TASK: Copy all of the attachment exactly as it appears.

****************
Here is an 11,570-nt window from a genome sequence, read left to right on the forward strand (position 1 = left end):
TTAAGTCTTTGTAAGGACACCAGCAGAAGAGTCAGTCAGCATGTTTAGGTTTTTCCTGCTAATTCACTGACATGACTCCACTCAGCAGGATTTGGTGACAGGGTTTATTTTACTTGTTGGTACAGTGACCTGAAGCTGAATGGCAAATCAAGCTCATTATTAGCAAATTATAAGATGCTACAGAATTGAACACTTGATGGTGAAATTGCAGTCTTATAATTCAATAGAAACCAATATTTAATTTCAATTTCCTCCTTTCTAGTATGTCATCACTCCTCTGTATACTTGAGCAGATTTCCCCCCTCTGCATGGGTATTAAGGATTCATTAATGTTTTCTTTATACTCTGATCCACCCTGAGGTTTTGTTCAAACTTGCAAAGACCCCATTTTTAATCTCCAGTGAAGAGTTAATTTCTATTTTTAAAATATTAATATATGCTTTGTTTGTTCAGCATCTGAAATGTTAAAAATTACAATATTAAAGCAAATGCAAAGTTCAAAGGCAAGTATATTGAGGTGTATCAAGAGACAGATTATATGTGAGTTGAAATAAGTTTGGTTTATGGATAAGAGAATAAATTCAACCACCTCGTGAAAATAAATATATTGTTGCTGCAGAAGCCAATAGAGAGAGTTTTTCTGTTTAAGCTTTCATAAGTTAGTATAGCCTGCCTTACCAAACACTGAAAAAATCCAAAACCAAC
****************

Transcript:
Here is an 11,570-nt window from a genome sequence, read left to right on the forward strand (position 1 = left end):
TTAAGTCTTTGTAAGGACACCAGCAGAAGAGTCAGTCAGCATGTTTAGGTTTTTCCTGCTAATTCACTGACATGACTCCACTCAGCAGGATTTGGTGACAGGGTTTATTTTACTTGTTGGTACAGTGACCTGAAGCTGAATGGCAAATCAAGCTCATTATTAGCAAATTATAAGATGCTACAGAATTGAACACTTGATGGTGAAATTGCAGTCTTATAATTCAATAGAAACCAATATTTAATTTCAATTTCCTCCTTTCTAGTATGTCATCACTCCTCTGTATACTTGAGCAGATTTCCCCCCTCTGCATGGGTATTAAGGATTCATTAATGTTTTCTTTATACTCTGATCCACCCTGAGGTTTTGTTCAAACTTGCAAAGACCCCATTTTTAATCTCCAGTGAAGAGTTAATTTCTATTTTTAAAATATTAATATATGCTTTGTTTGTTCAGCATCTGAAATGTTAAAAATTACAATATTAAAGCAAATGCAAAGTTCAAAGGCAAGTATATTGAGGTGTATCAAGAGACAGATTATATGTGAGTTGAAATAAGTTTGGTTTATGGATAAGAGAATAAATTCAACCACCTCGTGAAAATAAATATATTGTTGCTGCAGAAGCCAATAGAGAGAGTTTTTCTGTTTAAGCTTTCATAAGTTAGTATAGCCTGCCTTACCAAACACTGAAAAAATCCAAAACCAAC